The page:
August 30, 2004

And in this land of conditions I'm not above suspicion I won't attack you, but I won't back you

* BBC estimates 250,000 protested Bush in New York City yesterday. New York Times on the protest.

* Shut Up and Color: the politics of bullying. excpert:

"The United States is an experiment, whose outcome can be in doubt on any given day. But when our leaders embrace the ethics of Don Corleone, they undermine the very terms of our democracy. Go back to Richard Nixon's 'Southern strategy,' where he deliberately used racially polarizing language and images to lure White southerners into the Republican Party. Or the Willie Horton ads overseen by Karl Rove's mentor, Lee Atwater. Or the Iran-Contra scandal, when the first President Bush and key members of the current president's administration, then working for Reagan, crafted and enacted secret foreign policies that defied the will of Congress-while collaborating with dictators and terrorists. Or the illegitimate purging, in the 2000 election, of 94,000 largely poor and minority voters from the Florida rolls. Recently, the same five Supreme Court justices who installed Bush prevailed by a single vote in upholding Tom DeLay's midnight redistricting in Texas and Pennsylvania--where Republicans broke all conventional rules about redistricting only after a census, and instead gerrymandered as many Congressional seats as they could, just because they held the reins of power.
"But just as a culture of silence is contagious, so is one of courage. And citizens are beginning to stand up and question, from Republican conservationists questioning Bush's environmental policies, to career foreign service officers decrying the rift our unilateral actions are creating between us and the world, to cities across America challenging the Patriot Act.

"The challenge now is to make the issue of bullying the central theme of the election, linking the intimidation of all questioners with the blind insularity that leads to debacles like Iraq. If we can do this, Bush will lose. As old-fashioned as it may sound, the demand that our political leaders play fair still resonates. And in a democracy, we should expect nothing less."

* Mike Watt on his new record and old band. [via largehearted boy] excerpt:

Q: Let me ask you a little bit about the touring. Grueling is the word I hear the most to describe your tours.

Mike Watt: Well, Greg Ginn and the Black Flag guys turned us on to that. The first tour was actually riding around in a van with them. I can’t say it was part of the punk thing in Hollywood in the 70s when we started seeing shows. I think only the Dills had a van. Greg Ginn, as a younger man, had a ham radio kind of deal, so he thought outside of his town more. He translated that into his way of doing music when he got Black Flag going. There’s only so many gigs in town; you take it on the road. All those bands (on SST) felt like we were part of a movement.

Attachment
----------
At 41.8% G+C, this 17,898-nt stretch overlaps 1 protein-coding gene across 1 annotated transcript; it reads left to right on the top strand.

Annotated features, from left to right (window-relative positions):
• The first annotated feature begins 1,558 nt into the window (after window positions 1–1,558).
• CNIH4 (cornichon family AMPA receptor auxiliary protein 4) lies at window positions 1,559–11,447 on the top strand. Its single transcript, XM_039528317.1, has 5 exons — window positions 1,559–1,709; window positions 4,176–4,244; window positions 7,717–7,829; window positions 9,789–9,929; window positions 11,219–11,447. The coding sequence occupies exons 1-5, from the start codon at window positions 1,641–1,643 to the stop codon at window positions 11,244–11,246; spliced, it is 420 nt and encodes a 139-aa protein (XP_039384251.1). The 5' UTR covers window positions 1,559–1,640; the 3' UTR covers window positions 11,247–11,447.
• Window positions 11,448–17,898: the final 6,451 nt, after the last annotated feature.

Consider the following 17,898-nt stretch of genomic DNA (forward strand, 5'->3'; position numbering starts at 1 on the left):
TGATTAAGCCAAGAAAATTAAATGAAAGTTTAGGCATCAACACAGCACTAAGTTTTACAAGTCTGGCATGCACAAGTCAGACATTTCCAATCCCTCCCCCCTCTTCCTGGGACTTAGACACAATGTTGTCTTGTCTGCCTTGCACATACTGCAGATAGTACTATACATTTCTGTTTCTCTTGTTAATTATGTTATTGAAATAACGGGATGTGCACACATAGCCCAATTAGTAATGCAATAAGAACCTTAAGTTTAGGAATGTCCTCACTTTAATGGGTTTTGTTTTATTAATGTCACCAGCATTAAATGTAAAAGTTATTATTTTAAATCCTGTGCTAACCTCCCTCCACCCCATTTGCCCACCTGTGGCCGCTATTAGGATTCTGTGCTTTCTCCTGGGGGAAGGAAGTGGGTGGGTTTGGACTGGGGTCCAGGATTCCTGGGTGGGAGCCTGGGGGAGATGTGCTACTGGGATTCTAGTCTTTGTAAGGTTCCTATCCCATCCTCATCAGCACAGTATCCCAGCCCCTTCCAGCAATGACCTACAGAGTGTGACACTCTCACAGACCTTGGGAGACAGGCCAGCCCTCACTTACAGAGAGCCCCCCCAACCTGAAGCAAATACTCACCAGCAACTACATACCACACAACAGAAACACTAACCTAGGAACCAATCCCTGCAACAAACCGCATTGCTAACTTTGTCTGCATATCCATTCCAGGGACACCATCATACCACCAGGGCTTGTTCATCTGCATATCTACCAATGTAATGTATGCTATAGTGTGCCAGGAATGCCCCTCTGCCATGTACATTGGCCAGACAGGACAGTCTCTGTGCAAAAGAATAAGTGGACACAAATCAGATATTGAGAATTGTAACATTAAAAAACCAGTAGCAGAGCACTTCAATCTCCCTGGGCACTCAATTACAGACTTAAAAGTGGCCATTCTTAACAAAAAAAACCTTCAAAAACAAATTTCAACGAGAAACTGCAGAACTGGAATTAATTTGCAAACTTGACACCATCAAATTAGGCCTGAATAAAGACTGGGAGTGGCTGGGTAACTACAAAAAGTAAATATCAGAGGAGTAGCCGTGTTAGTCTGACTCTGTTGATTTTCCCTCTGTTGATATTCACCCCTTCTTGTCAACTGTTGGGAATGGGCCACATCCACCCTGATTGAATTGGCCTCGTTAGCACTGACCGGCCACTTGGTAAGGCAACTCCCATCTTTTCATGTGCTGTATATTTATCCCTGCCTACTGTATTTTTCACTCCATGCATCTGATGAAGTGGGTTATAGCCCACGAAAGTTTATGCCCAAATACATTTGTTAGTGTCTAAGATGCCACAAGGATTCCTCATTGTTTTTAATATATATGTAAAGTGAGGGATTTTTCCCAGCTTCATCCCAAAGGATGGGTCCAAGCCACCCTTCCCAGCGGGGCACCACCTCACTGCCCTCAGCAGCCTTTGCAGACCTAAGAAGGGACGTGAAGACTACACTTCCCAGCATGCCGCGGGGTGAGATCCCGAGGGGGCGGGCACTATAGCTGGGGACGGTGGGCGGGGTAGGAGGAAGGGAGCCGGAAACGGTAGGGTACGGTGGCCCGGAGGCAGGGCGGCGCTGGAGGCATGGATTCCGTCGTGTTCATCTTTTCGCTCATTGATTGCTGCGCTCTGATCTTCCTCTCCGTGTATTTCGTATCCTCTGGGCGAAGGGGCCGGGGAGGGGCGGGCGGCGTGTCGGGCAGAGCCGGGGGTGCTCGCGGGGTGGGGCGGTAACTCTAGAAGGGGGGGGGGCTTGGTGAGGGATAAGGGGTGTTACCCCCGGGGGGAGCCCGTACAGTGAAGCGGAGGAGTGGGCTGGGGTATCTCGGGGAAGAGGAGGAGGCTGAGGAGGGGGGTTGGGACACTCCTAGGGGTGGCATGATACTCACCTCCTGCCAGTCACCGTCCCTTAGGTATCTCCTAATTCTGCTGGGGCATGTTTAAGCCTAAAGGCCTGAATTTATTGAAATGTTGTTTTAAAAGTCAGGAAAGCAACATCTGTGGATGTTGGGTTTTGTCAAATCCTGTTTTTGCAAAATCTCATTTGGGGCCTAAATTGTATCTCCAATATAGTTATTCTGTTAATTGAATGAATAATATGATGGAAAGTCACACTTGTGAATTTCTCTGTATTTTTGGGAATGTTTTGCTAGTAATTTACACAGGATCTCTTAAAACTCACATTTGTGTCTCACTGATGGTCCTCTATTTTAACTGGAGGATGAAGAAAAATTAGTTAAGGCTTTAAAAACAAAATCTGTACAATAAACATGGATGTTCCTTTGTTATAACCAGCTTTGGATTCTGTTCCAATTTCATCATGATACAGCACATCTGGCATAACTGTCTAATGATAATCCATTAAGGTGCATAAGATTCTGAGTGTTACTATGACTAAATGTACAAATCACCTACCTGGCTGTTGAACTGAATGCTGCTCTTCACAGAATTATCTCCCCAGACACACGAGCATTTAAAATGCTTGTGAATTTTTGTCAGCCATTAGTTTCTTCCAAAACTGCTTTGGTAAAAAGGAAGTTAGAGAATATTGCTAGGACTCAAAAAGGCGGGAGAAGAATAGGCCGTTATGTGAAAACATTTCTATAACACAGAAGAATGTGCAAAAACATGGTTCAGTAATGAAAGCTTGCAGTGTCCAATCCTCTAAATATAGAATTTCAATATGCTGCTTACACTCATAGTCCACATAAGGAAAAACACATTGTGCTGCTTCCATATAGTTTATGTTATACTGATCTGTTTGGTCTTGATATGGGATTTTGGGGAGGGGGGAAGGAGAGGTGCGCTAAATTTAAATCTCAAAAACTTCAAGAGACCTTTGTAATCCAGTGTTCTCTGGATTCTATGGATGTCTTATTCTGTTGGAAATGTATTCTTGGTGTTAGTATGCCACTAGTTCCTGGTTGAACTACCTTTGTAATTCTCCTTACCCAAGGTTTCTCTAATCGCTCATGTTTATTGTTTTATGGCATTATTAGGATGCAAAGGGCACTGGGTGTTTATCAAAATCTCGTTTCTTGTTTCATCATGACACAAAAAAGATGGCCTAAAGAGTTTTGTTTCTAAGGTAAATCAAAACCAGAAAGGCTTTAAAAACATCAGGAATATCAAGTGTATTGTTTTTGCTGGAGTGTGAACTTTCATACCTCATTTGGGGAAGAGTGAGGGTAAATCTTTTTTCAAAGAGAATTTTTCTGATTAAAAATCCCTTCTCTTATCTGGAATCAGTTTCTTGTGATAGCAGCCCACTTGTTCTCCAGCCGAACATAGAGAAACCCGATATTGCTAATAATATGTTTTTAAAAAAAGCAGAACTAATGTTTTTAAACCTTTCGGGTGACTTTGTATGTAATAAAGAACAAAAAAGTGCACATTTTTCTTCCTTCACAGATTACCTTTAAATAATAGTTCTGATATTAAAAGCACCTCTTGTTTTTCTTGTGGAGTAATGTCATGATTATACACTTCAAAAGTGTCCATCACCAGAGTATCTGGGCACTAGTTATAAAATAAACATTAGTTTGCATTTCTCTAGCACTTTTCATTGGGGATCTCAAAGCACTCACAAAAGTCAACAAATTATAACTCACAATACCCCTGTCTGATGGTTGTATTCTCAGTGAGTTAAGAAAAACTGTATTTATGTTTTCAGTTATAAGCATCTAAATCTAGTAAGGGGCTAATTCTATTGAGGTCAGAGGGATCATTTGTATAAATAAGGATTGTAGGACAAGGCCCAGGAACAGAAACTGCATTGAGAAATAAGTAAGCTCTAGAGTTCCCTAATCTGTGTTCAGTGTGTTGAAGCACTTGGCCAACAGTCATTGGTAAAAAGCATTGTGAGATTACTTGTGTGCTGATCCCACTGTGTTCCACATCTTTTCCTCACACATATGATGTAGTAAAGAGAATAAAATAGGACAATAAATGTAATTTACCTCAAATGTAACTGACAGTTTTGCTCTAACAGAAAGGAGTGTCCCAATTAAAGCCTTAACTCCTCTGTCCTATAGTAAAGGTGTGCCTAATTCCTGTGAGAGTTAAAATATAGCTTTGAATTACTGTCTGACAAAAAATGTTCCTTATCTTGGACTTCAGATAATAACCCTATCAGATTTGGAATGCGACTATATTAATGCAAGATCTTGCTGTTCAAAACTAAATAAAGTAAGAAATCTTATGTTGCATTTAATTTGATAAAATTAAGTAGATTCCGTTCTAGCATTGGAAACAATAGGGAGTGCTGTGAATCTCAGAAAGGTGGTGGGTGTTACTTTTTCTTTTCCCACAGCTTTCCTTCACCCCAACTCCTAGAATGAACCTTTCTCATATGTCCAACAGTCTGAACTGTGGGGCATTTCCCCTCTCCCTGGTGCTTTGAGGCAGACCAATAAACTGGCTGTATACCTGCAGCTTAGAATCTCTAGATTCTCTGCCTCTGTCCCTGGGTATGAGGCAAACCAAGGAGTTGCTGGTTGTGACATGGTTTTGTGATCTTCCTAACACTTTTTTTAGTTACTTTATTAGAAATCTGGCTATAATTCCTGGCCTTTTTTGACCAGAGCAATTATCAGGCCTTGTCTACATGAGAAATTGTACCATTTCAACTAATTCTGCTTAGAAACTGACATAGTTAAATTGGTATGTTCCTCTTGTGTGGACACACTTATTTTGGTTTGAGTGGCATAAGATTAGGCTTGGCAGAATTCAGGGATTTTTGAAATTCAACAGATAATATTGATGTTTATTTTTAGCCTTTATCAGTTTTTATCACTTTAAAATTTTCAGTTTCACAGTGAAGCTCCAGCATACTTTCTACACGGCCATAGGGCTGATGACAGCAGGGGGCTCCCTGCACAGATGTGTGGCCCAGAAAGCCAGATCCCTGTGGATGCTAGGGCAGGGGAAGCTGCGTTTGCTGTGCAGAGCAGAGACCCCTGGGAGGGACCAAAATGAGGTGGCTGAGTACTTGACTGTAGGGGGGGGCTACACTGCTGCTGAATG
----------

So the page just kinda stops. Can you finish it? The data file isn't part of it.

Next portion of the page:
You find out that there’s actually a long tradition of this, going back to vaudeville. We didn’t invent anything, we just picked up on a thing that had been going on for quite a while, working the towns. For us it wasn’t just the gigs. It was exciting to play in someone else’s town, but it was getting there too, from there to to the next one. It became a whole journey in itself. I know all these rock and rollers talk about touring, how it’s killing them with boredom and monotony and stuff, but not for us.

D. Boon really got me into reading, he’s be like “check out this stuff,” and it became a righteous part that I never really thought about, but was a great little side benefit of touring. Grueling? Or a burden? The way we looked at it, if you added it all up, it was a big plus. I’ve never gotten tired of it. And it’s basically the way I make my living.

It was fun back in the Minutemen days. We came from punk rock, we decided we were going to make up our minds about everything, so we decided the world was divided between 2 categories: gigs and flyers. Everything that wasn’t a gig was a flyer. Everything was about getting people to the gig. The records, interviews like this, pictures, whatever, these were all flyers. They told people about the gig. Playing for people, that’s the bottom line. Everything else serves that purpose.

I know touring’s supposed to promote the record, and I’ve got a new record coming out, but when we first talked about the big gap between the two records...I did 11 tours in that gap! So it wasn’t like I was doing nothing. I just try to put out a record so I can tell people about what I’m doing.

It’s also important to me to take chances. On this one here, I made another opera, like that last one, but I put myself in a different situation with a different kind of trio, using an organ instead of guitar. I’m kind of relieved of some of the responsibility, because he can actually go lower than me. Also, I don’t have to compete with sounding like a guitar, beause there isn’t one, so I could try effects. This one’s a bit different because the other one was about D. Boon and my father and stuff, but this one kind of has a happy ending, because I got well (laughs).


Anonymous Anonymous said...

Where did you come up with this crap? I bet you stand in front of the mirror practicing this stuff. Quit trying to pawn off your opinions and suppositions as fact.

5:56 PM  

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